Tuesday, August 11, 2015

More Paint Chemistry

"Summer Serene" 14"x18"

It's the end of summer break for my boys and both are back in school full time once again.  That means the house just got a whole lot quieter!  After quite a busy couple of months with lots of distractions and activity, I'm breathing a little easier now that the days are my own again.  It seems in summer most days follow an unpredictable path, and from one day to another I'm never sure what the family will be up too or how it will require my time and energy--which it usually does.  As a mother, and an overall caregiver, I find my mental energy used up during the hot summer months.  It leaves little quiet time for serious painting.  Painting takes a lot of mental energy, and I do feel frustration at times when my work is calling me in the studio and I am pulled in other directions.



Some things I love about summertime is the garden and the veggies, fruits and flowers we tend all Spring,  waiting and then watching as they bloom in glorious waves throughout June, July and August.  My husband grows beautiful vegetables; onions, tomatoes, tomatillos, jalapenos... just to name a few.  Combined together they make the best salsa you ever have eaten, especially fresh picked, chopped and still warm from the sun!  I have also discovered numerous ways to cook zuchini, carrots and will be making pickles with our delicious Armenian cucumbers.  I am not a fan of cucumber normally, but these are absolutely the best.  And the grapes are from my father's glorious garden this year!




Another summer treat has been watching the quail babies run through the backyard on a daily basis.  We've seen groups of tiny tiny chicks and also a larger group, the quail toddlers.  They live in the Chamisa bushes behind our back yard and love to perch on the fence, calling to each other and always on the lookout for possible danger!  The adults (there's usually a group together) are quick to herd the little ones back to safety, and very strict about it-- chasing them all to the cover of the brush.  Watching them run about has been very amusing.  


and there's always summer camping to enjoy too!


As for painting, I have been experimenting with different oils and making my own oil paint and painting putty mediums over the summer.  You can read about my experiments in the previous posts.  After my last experiment making putty with calcite and water washed flax-linseed oil I was very surprised with the results.  Since then I have done a little research and played around making some new earth colors using different oil combinations.  Below you can see Cypress Umber light pigment (Natural Pigments) with the water washed flax-linseed by Art Treehouse on the left and a boddied linseed oil on the right.  what a difference!  You can read about my experiments with different oils here: Linseed Oil Experiment and here: Grinding Paint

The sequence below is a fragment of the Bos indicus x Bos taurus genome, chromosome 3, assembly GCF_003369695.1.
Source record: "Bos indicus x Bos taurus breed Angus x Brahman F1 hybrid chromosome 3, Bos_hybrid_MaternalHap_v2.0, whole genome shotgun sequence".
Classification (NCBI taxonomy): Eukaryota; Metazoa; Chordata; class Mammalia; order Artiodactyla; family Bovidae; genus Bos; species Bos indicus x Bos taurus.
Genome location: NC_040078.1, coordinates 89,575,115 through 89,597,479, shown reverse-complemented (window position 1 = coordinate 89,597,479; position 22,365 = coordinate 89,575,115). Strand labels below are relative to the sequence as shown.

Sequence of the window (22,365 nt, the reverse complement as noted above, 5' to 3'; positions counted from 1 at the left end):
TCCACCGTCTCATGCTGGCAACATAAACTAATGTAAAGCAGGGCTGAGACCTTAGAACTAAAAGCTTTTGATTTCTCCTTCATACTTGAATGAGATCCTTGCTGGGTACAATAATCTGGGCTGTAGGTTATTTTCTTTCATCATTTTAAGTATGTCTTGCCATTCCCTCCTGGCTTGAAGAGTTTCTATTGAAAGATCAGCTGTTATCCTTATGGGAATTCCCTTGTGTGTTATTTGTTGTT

I then made a third mixture with the two paints: pigment, thicker bodied stand oil, about a quarter percent of the water washed oil and calcite.  The result was exactly what I hoped for, by combining the properties of the two different oils I created an earth color that is viscous yet settles beautifully after the brushstroke.  The calcite not only reacts with the oils just as it did when making the painting putties (previous post) it also creates a lovely texture when painting and as it is a 'colorless pigment' it add transparency without dulling the color a bit.  That is a good thing for layerists like me, who follow the Fat over Lean rule and would like an alternative to adding lots of medium to paint for glazing.  I find a little medium goes a long way when combined with my hand made paints.  By creating the unique properties I want to employ the most in my painting I produce a more personalized painting experience, and once I add different mediums to the prepared paint I develop those unique properties even more.  It is a fascinating process.    



 

1 comment:

Debra Keirce said...

It's fun to see how productive and enriching your summertime has been so far Sarah! Thanks for sharing!